40 years of mak­ing change

Ac­tivist in fight to end vi­o­lence against women an­nounces re­tire­ment

The Observer (Sarnia) - - NEWS - PAUL MORDEN

Michelle Batty is set to re­tire in April af­ter four decades of help­ing vic­tims of vi­o­lence.

The up­com­ing re­tire­ment of the ex­ec­u­tive di­rec­tor of both the Sex­ual As­sault Sur­vivor’s Cen­tre of Sarnia-Lambton and the Women’s In­ter­val Home was an­nounced this week by the Sarnia-based or­ga­ni­za­tions.

In the an­nounce­ment, Ge­or­gette Par­son, pres­i­dent of the board for the groups, said they ex­tended their “heart­felt grat­i­tude to an amaz­ing woman who, in fact, did change the world we live in.”

Raised in Wood­stock, Batty moved to the Sarnia area 40 years ago. She worked with the Chil­dren’s Aid So­ci­ety for a decade, fol­lowed by a year at the for­mer Sarnia Gen­eral Hos­pi­tal as a so­cial worker in its psy­chi­atric ward where she found her­self help­ing women who had been sex­ual abused as chil­dren.

“That was the path to work­ing to end vi­o­lence against women,” Batty said.

In 1992, she stepped into the job of ex­ec­u­tive di­rec­tor of the Sex­ual As­sault Sur­vivor’s Cen­tre.

“There I landed and stayed,” Batty said. “Once you have that pas­sion, it never ends.”

In 2014, Batty also be­came ex­ec­u­tive di­rec­tor of the Women’s In­ter­nal Home when the top jobs at the two lo­cal agen­cies was com­bined into one.

“I’m a su­per busy lady,” she said.

Batty said she re­al­ized early in her ca­reer she was in­ter­ested in work­ing on preven­tion and be­ing in­volved in mak­ing change.

“At the sex­ual as­sault cen­tre, that’s our work – ad­vo­cacy and mak­ing change,” she said. “I think that’s the piece of the work that re­ally helped me in mak­ing a dif­fer­ence.”

Over the years, Batty also served on sev­eral pro­vin­cial ad­vi­sory com­mit­tee on is­sues of hu­man traf­fick­ing and sex­ual as­sault pro­grams, as well with the Coali­tion of Rape Cri­sis Cen­tres and the On­tario As­so­ci­a­tion of In­ter­val and Tran­si­tional homes.

“It’s a broader is­sue,” she said. “It’s not just lo­cal, it’s not just pro­vin­cial, it’s global.”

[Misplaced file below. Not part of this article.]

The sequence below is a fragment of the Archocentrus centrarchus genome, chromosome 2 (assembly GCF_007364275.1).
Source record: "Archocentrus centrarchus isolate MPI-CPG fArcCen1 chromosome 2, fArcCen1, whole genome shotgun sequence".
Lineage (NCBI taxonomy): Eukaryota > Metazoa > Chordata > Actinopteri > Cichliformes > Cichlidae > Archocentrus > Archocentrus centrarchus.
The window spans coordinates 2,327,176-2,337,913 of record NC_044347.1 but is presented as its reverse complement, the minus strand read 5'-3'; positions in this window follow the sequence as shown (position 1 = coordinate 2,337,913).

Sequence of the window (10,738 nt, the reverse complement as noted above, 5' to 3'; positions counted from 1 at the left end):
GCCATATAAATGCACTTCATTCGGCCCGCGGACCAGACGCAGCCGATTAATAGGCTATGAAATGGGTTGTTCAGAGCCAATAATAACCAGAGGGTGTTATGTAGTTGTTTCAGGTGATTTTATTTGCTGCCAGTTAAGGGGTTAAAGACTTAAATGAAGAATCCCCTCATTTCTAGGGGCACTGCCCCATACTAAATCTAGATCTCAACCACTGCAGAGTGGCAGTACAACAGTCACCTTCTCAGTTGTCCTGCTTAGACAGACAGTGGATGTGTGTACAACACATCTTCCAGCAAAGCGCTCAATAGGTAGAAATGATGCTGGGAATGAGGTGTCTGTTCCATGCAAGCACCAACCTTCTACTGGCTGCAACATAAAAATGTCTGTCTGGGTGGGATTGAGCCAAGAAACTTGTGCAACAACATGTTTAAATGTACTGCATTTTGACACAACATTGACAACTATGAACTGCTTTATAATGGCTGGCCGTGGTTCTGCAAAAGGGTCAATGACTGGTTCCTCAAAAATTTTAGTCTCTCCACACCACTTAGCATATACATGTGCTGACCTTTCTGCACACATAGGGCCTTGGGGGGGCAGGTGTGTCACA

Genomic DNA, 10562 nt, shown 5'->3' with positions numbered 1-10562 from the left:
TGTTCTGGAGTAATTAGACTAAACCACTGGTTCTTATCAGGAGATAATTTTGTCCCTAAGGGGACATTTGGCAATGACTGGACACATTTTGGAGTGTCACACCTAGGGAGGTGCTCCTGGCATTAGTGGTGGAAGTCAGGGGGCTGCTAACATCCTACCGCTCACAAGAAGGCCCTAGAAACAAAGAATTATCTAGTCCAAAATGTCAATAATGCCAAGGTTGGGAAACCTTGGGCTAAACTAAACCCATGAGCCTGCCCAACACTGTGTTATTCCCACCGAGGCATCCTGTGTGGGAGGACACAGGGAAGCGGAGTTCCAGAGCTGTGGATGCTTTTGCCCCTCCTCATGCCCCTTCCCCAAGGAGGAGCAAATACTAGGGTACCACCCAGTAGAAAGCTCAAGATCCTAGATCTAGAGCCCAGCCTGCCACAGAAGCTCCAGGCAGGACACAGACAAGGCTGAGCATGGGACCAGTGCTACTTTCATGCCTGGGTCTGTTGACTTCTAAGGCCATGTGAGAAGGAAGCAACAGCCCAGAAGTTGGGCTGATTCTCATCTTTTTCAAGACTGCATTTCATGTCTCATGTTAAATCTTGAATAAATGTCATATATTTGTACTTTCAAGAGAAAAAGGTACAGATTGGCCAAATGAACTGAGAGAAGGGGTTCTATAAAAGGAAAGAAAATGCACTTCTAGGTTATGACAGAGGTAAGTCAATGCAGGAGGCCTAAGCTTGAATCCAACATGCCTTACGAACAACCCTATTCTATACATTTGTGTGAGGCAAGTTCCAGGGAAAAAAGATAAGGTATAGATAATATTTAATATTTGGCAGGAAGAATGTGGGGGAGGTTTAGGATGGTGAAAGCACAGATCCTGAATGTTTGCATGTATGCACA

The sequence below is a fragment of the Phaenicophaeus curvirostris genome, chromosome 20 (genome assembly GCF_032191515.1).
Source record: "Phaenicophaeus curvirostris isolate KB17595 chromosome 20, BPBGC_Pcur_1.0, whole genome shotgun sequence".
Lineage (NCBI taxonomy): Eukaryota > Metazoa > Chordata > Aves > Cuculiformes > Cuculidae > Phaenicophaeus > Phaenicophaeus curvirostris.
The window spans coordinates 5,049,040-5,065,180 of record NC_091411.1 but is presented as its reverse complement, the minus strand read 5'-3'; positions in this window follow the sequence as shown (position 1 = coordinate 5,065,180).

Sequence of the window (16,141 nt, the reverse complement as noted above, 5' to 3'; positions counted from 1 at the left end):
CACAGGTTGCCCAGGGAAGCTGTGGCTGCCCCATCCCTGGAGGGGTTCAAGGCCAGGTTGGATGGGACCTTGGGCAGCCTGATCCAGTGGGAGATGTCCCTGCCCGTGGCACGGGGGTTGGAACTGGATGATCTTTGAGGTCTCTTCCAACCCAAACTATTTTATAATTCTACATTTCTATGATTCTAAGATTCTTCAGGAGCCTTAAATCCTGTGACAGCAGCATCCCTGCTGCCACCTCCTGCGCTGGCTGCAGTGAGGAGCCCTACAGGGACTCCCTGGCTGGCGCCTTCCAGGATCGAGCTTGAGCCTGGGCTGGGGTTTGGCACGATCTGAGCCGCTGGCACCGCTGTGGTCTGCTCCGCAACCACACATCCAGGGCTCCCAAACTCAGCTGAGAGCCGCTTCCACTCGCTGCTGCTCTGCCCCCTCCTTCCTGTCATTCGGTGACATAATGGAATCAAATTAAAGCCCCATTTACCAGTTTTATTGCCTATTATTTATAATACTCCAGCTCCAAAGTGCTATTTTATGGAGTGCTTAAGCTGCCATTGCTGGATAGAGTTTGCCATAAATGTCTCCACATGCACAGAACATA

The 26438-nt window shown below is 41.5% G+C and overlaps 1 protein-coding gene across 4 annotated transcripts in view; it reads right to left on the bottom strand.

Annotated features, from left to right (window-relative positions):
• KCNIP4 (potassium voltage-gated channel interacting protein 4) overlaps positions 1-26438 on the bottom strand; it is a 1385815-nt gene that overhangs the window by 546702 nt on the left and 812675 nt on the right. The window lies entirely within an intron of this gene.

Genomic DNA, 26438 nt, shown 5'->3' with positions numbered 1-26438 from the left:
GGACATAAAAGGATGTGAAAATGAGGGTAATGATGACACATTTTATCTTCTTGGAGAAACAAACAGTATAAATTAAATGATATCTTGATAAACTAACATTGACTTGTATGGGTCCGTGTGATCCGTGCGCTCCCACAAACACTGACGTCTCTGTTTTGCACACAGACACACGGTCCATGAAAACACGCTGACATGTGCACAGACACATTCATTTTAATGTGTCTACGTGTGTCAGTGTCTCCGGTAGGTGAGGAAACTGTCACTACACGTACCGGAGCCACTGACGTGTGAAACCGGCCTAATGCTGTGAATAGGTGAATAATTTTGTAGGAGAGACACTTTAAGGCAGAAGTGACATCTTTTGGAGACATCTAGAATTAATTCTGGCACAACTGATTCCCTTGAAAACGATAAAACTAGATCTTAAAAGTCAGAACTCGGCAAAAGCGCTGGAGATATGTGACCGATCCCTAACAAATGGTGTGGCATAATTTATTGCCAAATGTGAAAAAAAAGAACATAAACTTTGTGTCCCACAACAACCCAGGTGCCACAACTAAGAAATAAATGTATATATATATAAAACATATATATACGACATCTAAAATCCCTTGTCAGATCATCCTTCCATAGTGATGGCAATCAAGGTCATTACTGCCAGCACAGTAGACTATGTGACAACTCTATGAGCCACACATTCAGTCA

Batty said the his­tory of the move­ment to end vi­o­lence against women and chil­dren is “you take a few steps for­ward and a few steps back­wards.”

But she said things are dif­fer­ent now com­pared to when she be­gan her ca­reer and no one talked about child­hood sex­ual abuse.

“Sur­vivor’s voices are now be­ing heard,” she said. “That is re­ally im­por­tant.”

There have also been im­prove­ment in govern­ment fund­ing and leg­is­la­tion, Batty said.

“Some re­ally good things have hap­pened to as­sist sur­vivors and vic­tims of crime,” she said. “I think we keep mov­ing for­ward, but I’m still re­ally con­cerned about the large num­bers of sex­ual as­saults, and do­mes­tic vi­o­lence and mur­ders of women and chil­dren that are hap­pen­ing in the prov­ince.”

Batty said she had been think­ing about re­tir­ing for a num­ber of years, but there was al­ways some­thing new hap­pen­ing on the is­sue that kept her at her post.

“I’m just hooked on this busi­ness of help­ing, and work­ing to­wards end­ing vi­o­lence against women and chil­dren.”

Now that her re­tire­ment date is set, Batty said she’s look­ing for­ward to hav­ing more time to travel and spend time with her grand­chil­dren. pmor­den@post­media.com


Michelle Batty, ex­ec­u­tive di­rec­tor of both the Sex­ual As­sault Sur­vivor's Cen­tre and Women's In­ter­val Home in Sarnia, is sched­uled to re­tire in April.

Newspapers in English

Newspapers from Canada

© PressReader. All rights reserved.